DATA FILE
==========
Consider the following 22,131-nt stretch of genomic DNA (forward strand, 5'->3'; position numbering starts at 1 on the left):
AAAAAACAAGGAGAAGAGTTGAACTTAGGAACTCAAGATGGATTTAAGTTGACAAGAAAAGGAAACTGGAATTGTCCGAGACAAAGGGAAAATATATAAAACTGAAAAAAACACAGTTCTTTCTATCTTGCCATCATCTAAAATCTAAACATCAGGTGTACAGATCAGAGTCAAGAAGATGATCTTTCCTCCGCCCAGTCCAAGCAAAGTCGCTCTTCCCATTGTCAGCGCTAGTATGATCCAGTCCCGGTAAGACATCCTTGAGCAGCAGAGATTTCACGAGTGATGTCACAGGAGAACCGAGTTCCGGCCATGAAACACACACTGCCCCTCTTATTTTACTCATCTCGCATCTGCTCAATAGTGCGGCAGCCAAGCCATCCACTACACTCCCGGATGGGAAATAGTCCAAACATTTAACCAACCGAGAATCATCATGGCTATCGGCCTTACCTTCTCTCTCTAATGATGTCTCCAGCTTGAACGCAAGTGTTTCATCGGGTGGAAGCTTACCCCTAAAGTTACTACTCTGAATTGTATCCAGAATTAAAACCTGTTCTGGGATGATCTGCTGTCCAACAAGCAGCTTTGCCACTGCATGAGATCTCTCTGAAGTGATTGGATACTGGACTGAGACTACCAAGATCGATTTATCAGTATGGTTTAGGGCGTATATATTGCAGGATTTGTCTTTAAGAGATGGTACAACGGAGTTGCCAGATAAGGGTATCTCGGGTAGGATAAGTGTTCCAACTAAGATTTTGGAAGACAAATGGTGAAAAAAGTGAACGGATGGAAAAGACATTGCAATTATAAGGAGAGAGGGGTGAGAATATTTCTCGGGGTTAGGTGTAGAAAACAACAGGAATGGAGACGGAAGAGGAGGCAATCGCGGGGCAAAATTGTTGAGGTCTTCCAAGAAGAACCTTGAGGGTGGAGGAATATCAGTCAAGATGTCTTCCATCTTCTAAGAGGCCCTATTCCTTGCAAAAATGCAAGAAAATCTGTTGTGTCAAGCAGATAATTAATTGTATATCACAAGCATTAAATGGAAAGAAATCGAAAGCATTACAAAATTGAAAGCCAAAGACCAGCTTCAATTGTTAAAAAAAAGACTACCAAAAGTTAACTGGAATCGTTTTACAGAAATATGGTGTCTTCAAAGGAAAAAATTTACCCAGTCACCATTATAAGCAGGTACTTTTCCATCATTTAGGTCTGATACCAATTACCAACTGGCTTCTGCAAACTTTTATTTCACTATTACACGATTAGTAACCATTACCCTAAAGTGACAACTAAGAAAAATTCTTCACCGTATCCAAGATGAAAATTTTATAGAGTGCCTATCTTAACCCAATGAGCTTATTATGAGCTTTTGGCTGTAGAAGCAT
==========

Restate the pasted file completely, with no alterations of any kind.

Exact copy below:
Consider the following 22,131-nt stretch of genomic DNA (forward strand, 5'->3'; position numbering starts at 1 on the left):
AAAAAACAAGGAGAAGAGTTGAACTTAGGAACTCAAGATGGATTTAAGTTGACAAGAAAAGGAAACTGGAATTGTCCGAGACAAAGGGAAAATATATAAAACTGAAAAAAACACAGTTCTTTCTATCTTGCCATCATCTAAAATCTAAACATCAGGTGTACAGATCAGAGTCAAGAAGATGATCTTTCCTCCGCCCAGTCCAAGCAAAGTCGCTCTTCCCATTGTCAGCGCTAGTATGATCCAGTCCCGGTAAGACATCCTTGAGCAGCAGAGATTTCACGAGTGATGTCACAGGAGAACCGAGTTCCGGCCATGAAACACACACTGCCCCTCTTATTTTACTCATCTCGCATCTGCTCAATAGTGCGGCAGCCAAGCCATCCACTACACTCCCGGATGGGAAATAGTCCAAACATTTAACCAACCGAGAATCATCATGGCTATCGGCCTTACCTTCTCTCTCTAATGATGTCTCCAGCTTGAACGCAAGTGTTTCATCGGGTGGAAGCTTACCCCTAAAGTTACTACTCTGAATTGTATCCAGAATTAAAACCTGTTCTGGGATGATCTGCTGTCCAACAAGCAGCTTTGCCACTGCATGAGATCTCTCTGAAGTGATTGGATACTGGACTGAGACTACCAAGATCGATTTATCAGTATGGTTTAGGGCGTATATATTGCAGGATTTGTCTTTAAGAGATGGTACAACGGAGTTGCCAGATAAGGGTATCTCGGGTAGGATAAGTGTTCCAACTAAGATTTTGGAAGACAAATGGTGAAAAAAGTGAACGGATGGAAAAGACATTGCAATTATAAGGAGAGAGGGGTGAGAATATTTCTCGGGGTTAGGTGTAGAAAACAACAGGAATGGAGACGGAAGAGGAGGCAATCGCGGGGCAAAATTGTTGAGGTCTTCCAAGAAGAACCTTGAGGGTGGAGGAATATCAGTCAAGATGTCTTCCATCTTCTAAGAGGCCCTATTCCTTGCAAAAATGCAAGAAAATCTGTTGTGTCAAGCAGATAATTAATTGTATATCACAAGCATTAAATGGAAAGAAATCGAAAGCATTACAAAATTGAAAGCCAAAGACCAGCTTCAATTGTTAAAAAAAAGACTACCAAAAGTTAACTGGAATCGTTTTACAGAAATATGGTGTCTTCAAAGGAAAAAATTTACCCAGTCACCATTATAAGCAGGTACTTTTCCATCATTTAGGTCTGATACCAATTACCAACTGGCTTCTGCAAACTTTTATTTCACTATTACACGATTAGTAACCATTACCCTAAAGTGACAACTAAGAAAAATTCTTCACCGTATCCAAGATGAAAATTTTATAGAGTGCCTATCTTAACCCAATGAGCTTATTATGAGCTTTTGGCTGTAGAAGCAT